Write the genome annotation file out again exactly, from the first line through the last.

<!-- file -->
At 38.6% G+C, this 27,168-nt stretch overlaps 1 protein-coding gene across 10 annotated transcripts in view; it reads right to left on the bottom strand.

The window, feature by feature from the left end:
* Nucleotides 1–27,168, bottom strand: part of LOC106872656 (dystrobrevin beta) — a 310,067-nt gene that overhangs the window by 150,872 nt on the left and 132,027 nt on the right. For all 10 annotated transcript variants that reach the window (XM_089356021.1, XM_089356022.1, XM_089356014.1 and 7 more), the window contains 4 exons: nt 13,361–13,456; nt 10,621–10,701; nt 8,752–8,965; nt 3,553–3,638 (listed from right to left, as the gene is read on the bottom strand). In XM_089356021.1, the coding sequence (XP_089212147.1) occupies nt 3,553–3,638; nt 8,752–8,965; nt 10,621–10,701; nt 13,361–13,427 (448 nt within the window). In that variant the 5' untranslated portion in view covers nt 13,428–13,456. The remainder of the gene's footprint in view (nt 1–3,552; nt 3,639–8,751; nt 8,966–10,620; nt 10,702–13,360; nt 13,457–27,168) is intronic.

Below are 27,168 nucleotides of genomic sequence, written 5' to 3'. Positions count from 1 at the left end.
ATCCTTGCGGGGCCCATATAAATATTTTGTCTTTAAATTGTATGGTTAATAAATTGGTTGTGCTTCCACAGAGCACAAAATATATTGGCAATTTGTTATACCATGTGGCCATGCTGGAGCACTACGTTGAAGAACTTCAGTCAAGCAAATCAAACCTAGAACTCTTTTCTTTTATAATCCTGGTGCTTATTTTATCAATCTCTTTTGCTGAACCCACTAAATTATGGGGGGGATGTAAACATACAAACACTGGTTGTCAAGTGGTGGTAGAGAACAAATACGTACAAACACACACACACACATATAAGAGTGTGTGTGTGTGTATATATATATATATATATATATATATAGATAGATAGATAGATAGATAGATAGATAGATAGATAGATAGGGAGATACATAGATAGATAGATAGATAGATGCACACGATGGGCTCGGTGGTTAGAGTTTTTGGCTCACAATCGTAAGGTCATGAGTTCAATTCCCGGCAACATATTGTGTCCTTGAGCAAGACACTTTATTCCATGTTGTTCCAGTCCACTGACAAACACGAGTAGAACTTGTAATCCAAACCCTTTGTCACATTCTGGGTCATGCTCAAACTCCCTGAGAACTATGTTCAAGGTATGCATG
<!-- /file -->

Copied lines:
At 38.6% G+C, this 27,168-nt stretch overlaps 1 protein-coding gene across 10 annotated transcripts in view; it reads right to left on the bottom strand.

The window, feature by feature from the left end:
* Nucleotides 1–27,168, bottom strand: part of LOC106872656 (dystrobrevin beta) — a 310,067-nt gene that overhangs the window by 150,872 nt on the left and 132,027 nt on the right. For all 10 annotated transcript variants that reach the window (XM_089356021.1, XM_089356022.1, XM_089356014.1 and 7 more), the window contains 4 exons: nt 13,361–13,456; nt 10,621–10,701; nt 8,752–8,965; nt 3,553–3,638 (listed from right to left, as the gene is read on the bottom strand). In XM_089356021.1, the coding sequence (XP_089212147.1) occupies nt 3,553–3,638; nt 8,752–8,965; nt 10,621–10,701; nt 13,361–13,427 (448 nt within the window). In that variant the 5' untranslated portion in view covers nt 13,428–13,456. The remainder of the gene's footprint in view (nt 1–3,552; nt 3,639–8,751; nt 8,966–10,620; nt 10,702–13,360; nt 13,457–27,168) is intronic.

Below are 27,168 nucleotides of genomic sequence, written 5' to 3'. Positions count from 1 at the left end.
ATCCTTGCGGGGCCCATATAAATATTTTGTCTTTAAATTGTATGGTTAATAAATTGGTTGTGCTTCCACAGAGCACAAAATATATTGGCAATTTGTTATACCATGTGGCCATGCTGGAGCACTACGTTGAAGAACTTCAGTCAAGCAAATCAAACCTAGAACTCTTTTCTTTTATAATCCTGGTGCTTATTTTATCAATCTCTTTTGCTGAACCCACTAAATTATGGGGGGGATGTAAACATACAAACACTGGTTGTCAAGTGGTGGTAGAGAACAAATACGTACAAACACACACACACACATATAAGAGTGTGTGTGTGTGTATATATATATATATATATATATATATAGATAGATAGATAGATAGATAGATAGATAGATAGATAGATAGGGAGATACATAGATAGATAGATAGATAGATGCACACGATGGGCTCGGTGGTTAGAGTTTTTGGCTCACAATCGTAAGGTCATGAGTTCAATTCCCGGCAACATATTGTGTCCTTGAGCAAGACACTTTATTCCATGTTGTTCCAGTCCACTGACAAACACGAGTAGAACTTGTAATCCAAACCCTTTGTCACATTCTGGGTCATGCTCAAACTCCCTGAGAACTATGTTCAAGGTATGCATG